Ugh, for what amounts to about $50 to $100 for two, there are a lot more pleasant places I would rather be, with a lot better food.

Food is one thing; untrained staff and lack of customer service is another. They did not consider that people might not finish and want a to-go container. They did not consider people might not be willing to hunt down drinks then bring them back to be rung up, and many other basics better executed by other outlets offering $8 food service.

My full review is in this week's Crave section. This is just a brief sampling.
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Shirokiya Japan Village Walk Wagyu and Seafood Plazas are open from 10 a.m. to 10 p.m. daily.

Wagyu katsu is $19 for 100 grams or 3-1/2 ounces, $32 for 200 grams). Even considering the smaller portion, it doesn't look as delicious as in the menu photo below, and is a big meh, not nearly as marbled and juicy as wagyu at other restaurants in town.

plaza meat

Pork katsu fared better.

Wafu burger was plain and undistinctive.

I was satisfied with a $22 tempura bowl with white rice (there's no other starch option). For the price, it included one piece of shrimp, white fish, a mixed fritter of scallops and chopped shrimp, and eel with the muddy taste of lake fish and catfish.

The saffron rice in a dish of paella from Seafood Plaza was delicious, but the shrimp was bland. Mussels and clams were decent. The dish did draw a lot of stares and comments of , "That looks so good," while I was eating. That's how close everyone passes by while you're dining.

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Nadine Kam is Style Editor and staff restaurant critic at the Honolulu Star-Advertiser; her food coverage in print in Wednesday's Crave section. Contact her via email at nkam@staradvertiser.com and follow her on Twitter, Instagram and Rebel Mouse.

Chefs pop up at Avenue's

By
July 12th, 2016



PHOTO BY SEAN MORRIS

Berkley Spivey, left, and Eddie Lopez, were in the kitchen at Avenue's Bar + Eatery for a one-night only Chef's Pop-up.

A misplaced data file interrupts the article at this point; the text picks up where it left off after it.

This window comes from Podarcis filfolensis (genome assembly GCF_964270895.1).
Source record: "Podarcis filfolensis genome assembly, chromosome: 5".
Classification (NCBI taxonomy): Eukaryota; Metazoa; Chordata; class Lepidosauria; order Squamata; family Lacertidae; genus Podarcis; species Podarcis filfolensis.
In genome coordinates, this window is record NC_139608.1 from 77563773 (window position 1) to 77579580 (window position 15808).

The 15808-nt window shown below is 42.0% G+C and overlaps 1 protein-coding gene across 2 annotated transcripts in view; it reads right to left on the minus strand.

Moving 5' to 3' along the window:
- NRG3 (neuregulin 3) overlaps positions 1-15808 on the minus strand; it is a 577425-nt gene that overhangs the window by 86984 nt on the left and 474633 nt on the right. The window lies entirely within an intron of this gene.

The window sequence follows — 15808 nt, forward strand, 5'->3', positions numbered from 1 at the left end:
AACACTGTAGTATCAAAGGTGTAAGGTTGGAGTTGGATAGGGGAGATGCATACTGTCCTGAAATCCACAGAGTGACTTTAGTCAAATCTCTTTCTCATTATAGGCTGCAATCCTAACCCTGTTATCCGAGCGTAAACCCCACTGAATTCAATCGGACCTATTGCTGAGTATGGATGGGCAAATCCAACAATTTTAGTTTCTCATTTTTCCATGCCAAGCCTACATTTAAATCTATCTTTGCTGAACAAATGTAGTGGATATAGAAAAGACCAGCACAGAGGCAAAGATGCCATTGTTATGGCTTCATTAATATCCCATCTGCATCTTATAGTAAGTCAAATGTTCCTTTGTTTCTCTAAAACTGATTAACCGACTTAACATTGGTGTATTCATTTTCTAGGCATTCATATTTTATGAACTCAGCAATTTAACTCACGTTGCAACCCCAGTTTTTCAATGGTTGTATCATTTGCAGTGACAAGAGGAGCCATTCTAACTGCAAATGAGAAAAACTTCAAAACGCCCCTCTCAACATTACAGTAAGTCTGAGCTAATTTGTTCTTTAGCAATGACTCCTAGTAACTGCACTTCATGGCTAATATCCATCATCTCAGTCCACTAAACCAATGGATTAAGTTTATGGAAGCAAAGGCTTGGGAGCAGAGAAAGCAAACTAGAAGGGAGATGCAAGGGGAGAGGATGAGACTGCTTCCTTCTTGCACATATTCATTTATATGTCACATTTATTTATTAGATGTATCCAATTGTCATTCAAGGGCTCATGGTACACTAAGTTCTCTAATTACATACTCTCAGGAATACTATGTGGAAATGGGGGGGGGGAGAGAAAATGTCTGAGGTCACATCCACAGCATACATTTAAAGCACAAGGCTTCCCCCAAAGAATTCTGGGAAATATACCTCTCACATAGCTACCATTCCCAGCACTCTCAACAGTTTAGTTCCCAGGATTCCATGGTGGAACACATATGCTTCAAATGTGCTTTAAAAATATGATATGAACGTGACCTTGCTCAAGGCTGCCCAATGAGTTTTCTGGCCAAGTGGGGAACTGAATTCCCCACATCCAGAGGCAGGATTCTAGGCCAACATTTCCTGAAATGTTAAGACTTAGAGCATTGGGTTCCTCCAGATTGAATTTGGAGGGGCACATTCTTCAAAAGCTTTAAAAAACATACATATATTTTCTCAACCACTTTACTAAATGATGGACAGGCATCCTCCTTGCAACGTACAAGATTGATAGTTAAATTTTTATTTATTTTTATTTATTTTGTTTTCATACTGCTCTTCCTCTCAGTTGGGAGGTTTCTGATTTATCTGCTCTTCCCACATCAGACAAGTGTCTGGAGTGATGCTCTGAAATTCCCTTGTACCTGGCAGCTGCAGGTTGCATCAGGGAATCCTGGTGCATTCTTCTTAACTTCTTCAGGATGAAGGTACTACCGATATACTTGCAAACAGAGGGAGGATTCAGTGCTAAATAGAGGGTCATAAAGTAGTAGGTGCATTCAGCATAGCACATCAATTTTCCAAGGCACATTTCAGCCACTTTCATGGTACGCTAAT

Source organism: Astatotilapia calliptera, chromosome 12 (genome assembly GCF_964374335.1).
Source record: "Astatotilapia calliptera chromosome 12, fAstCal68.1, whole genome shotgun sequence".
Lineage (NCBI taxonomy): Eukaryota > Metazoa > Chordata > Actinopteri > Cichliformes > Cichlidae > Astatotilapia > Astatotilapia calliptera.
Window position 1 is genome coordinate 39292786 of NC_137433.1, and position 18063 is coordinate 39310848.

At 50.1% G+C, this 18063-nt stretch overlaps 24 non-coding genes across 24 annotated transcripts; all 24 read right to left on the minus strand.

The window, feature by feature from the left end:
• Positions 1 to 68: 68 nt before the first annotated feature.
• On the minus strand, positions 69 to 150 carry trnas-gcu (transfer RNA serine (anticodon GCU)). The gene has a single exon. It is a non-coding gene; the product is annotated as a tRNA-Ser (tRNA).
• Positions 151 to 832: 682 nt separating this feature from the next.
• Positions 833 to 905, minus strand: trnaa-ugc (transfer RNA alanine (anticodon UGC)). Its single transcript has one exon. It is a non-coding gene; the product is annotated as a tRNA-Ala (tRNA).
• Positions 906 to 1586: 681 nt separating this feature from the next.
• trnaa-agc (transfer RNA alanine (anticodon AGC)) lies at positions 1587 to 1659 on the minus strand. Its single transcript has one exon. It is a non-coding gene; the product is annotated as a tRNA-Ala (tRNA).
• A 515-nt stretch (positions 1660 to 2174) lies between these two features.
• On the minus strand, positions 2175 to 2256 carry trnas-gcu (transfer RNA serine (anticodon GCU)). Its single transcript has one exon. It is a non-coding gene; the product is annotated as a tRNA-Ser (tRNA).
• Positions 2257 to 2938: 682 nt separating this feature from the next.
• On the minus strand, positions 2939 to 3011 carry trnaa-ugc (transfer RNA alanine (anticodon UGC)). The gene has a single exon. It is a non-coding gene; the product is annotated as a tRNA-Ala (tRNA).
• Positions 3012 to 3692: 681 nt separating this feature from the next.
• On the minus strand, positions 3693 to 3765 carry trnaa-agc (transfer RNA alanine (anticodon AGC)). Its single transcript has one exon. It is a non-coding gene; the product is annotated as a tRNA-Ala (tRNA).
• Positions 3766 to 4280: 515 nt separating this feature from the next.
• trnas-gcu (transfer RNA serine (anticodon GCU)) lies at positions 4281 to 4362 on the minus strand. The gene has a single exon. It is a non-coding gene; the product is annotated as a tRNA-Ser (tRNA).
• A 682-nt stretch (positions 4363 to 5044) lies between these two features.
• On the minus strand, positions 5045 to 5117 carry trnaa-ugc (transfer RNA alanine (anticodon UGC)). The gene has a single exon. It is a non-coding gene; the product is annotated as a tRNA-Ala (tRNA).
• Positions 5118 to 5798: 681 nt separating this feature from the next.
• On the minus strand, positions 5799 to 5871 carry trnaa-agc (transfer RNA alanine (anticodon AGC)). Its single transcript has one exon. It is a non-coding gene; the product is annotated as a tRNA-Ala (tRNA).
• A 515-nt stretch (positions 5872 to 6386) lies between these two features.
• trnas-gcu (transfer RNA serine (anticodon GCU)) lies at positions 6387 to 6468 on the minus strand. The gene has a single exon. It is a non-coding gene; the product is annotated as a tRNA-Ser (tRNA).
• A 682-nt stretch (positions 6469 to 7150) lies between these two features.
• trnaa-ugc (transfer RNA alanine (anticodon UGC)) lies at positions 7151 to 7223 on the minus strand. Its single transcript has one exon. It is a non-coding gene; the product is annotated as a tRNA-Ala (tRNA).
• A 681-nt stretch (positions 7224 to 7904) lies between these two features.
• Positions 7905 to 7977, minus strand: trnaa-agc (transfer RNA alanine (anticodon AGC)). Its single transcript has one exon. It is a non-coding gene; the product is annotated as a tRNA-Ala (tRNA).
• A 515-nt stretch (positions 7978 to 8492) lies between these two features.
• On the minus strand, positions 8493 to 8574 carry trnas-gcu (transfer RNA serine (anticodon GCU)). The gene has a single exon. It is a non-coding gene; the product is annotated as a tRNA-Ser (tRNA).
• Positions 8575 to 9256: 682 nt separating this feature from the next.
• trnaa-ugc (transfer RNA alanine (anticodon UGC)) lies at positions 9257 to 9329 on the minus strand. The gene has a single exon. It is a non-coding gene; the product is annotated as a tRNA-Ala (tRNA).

The restaurant pop-up invigorated the food scene beginning around five years ago, but as some of the more successful young chefpreneurs have moved into permanent spaces, it's been a little quiet on the pop-up scene.

So Avenue's Bar + Eatery shook things up a bit with the reunion of its executive chef Robert Paik, and his fellow Vintage Cave teammates and alum, Berkley Spivey and pastry chef Eddie Lopez.

PHOTOS BY NADINE KAM / nkam@staradvertiser.com

Now in between gigs while waiting for Senia to open, pastry chef Eddie Lopez shared some of the beautiful tarts he's been baking on the side, during a preview event.

Lopez said it takes him only 15 minutes to layer the apples in his caramel apple tart, down from one hour when he started making them. He sells them through social media.

Now in between gigs, Spivey and Lopez said they missed the liveliness and "what will they do next?" excitement that marked the pop-up scene, and wanted to bring back some of that energy.

They were right about bringing the excitement because there were 200 on the wait list for their July 11 Chef's Pop-up event, hoping for a last-minute cancellation.

Spivey and Lopez presented four courses featuring ingredients and recipes that showcase their skill as chefs as well as a bit of personal inspiration, based on their roots.

Spivey grew up in the South, while Lopez grew up in Chicago, mindful of his Mexican heritage, and for guests, it was a treat to discover Lopez's work beyond pastry, as he presented a complex 32-ingredient mole served with grilled tako.

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Avenue's Bar + Eatery is at 3605 Waialae Ave. Call (808) 744-7567. Next up for the eatery is Whiskey Wednesday on the 13th. Visit avenuesbarandeatery.com for more information, or see my prior blog post at: takeabite.staradvertiserblogs.com/2016/07/02/boost-your-whiskey-iq-at-avenues/

Here's what was on the menu during the pop-up:

Snacks included zucchini sable and delicious smoked celery root macaron.

The first course was Spivey's Maui Cattle Co. cured beef ribeye carpaccio with buttery squid ink crumbled brioche, micro greens, horseradish, lime and mustard seeds.

Then Lopez presented octopus with burnt onion, black mole and cilantro like a work of abstract art. I could eat a tub of that mole!

Spivey's second dish was pork with variations of cabbage, including cabbage sauce, with white beans and brown butter.

Lopez's dessert comprised butter popcorn ice cream with dehydrated chocolate mousse and peanuts.

The presentation ended with mignardises of a pineapple gummy and strawberry-thyme shortbread cookie. I loved the combination of fruit and herb.

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Nadine Kam is Style Editor and staff restaurant critic at the Honolulu Star-Advertiser; her food coverage in print in Wednesday's Crave section. Contact her via email at nkam@staradvertiser.com and follow her on Twitter, Instagram and Rebel Mouse.

Boost your whiskey IQ at Avenue's

By
July 2nd, 2016



PHOTOS BY NADINE KAM / nkam@staradvertiser.com

Avenue's Bar + Eatery bar manager Joseph Arakawa has a lineup of whiskeys, ryes and bourbons he wants you to try.

Whiskey was once man's domain. No more. One more sign women are taking over the world is that whiskey's resurgence is being fueled by females.

It's no coincidence the new face of Jim Beam is Mila Kunis, when over the past few years stars like Lady Gaga, Rihanna and Christina Hendricks have also shared their affection for the spirit.